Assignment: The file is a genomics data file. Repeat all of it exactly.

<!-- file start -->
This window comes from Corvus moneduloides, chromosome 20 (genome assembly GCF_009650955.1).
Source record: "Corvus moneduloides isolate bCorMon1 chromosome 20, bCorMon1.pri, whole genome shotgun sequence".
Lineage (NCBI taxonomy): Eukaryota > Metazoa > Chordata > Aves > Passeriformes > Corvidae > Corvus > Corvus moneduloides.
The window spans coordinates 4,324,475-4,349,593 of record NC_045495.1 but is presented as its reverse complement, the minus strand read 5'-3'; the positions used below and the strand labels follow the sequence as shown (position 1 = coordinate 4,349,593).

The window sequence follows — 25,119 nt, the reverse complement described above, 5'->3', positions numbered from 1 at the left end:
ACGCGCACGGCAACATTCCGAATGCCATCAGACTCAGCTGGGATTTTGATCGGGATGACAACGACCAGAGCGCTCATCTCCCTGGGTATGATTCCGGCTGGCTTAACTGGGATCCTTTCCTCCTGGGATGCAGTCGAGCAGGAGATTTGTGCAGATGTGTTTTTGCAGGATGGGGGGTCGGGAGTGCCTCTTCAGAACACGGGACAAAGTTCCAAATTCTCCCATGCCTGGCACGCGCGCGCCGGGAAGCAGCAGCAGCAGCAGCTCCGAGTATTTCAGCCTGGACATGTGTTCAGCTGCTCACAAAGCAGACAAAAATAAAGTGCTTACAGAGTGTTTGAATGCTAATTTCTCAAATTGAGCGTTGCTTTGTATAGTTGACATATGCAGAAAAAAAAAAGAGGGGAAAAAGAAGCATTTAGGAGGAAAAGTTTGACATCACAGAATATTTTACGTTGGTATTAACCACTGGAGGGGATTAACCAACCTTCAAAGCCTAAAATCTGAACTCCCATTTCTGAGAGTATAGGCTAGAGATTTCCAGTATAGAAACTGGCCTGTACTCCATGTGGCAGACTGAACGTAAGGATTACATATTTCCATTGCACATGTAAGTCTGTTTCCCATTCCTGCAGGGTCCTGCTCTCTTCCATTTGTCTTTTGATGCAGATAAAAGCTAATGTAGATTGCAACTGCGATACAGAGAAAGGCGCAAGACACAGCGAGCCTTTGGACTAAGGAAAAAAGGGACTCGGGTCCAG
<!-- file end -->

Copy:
This window comes from Corvus moneduloides, chromosome 20 (genome assembly GCF_009650955.1).
Source record: "Corvus moneduloides isolate bCorMon1 chromosome 20, bCorMon1.pri, whole genome shotgun sequence".
Lineage (NCBI taxonomy): Eukaryota > Metazoa > Chordata > Aves > Passeriformes > Corvidae > Corvus > Corvus moneduloides.
The window spans coordinates 4,324,475-4,349,593 of record NC_045495.1 but is presented as its reverse complement, the minus strand read 5'-3'; the positions used below and the strand labels follow the sequence as shown (position 1 = coordinate 4,349,593).

The window sequence follows — 25,119 nt, the reverse complement described above, 5'->3', positions numbered from 1 at the left end:
ACGCGCACGGCAACATTCCGAATGCCATCAGACTCAGCTGGGATTTTGATCGGGATGACAACGACCAGAGCGCTCATCTCCCTGGGTATGATTCCGGCTGGCTTAACTGGGATCCTTTCCTCCTGGGATGCAGTCGAGCAGGAGATTTGTGCAGATGTGTTTTTGCAGGATGGGGGGTCGGGAGTGCCTCTTCAGAACACGGGACAAAGTTCCAAATTCTCCCATGCCTGGCACGCGCGCGCCGGGAAGCAGCAGCAGCAGCAGCTCCGAGTATTTCAGCCTGGACATGTGTTCAGCTGCTCACAAAGCAGACAAAAATAAAGTGCTTACAGAGTGTTTGAATGCTAATTTCTCAAATTGAGCGTTGCTTTGTATAGTTGACATATGCAGAAAAAAAAAAGAGGGGAAAAAGAAGCATTTAGGAGGAAAAGTTTGACATCACAGAATATTTTACGTTGGTATTAACCACTGGAGGGGATTAACCAACCTTCAAAGCCTAAAATCTGAACTCCCATTTCTGAGAGTATAGGCTAGAGATTTCCAGTATAGAAACTGGCCTGTACTCCATGTGGCAGACTGAACGTAAGGATTACATATTTCCATTGCACATGTAAGTCTGTTTCCCATTCCTGCAGGGTCCTGCTCTCTTCCATTTGTCTTTTGATGCAGATAAAAGCTAATGTAGATTGCAACTGCGATACAGAGAAAGGCGCAAGACACAGCGAGCCTTTGGACTAAGGAAAAAAGGGACTCGGGTCCAG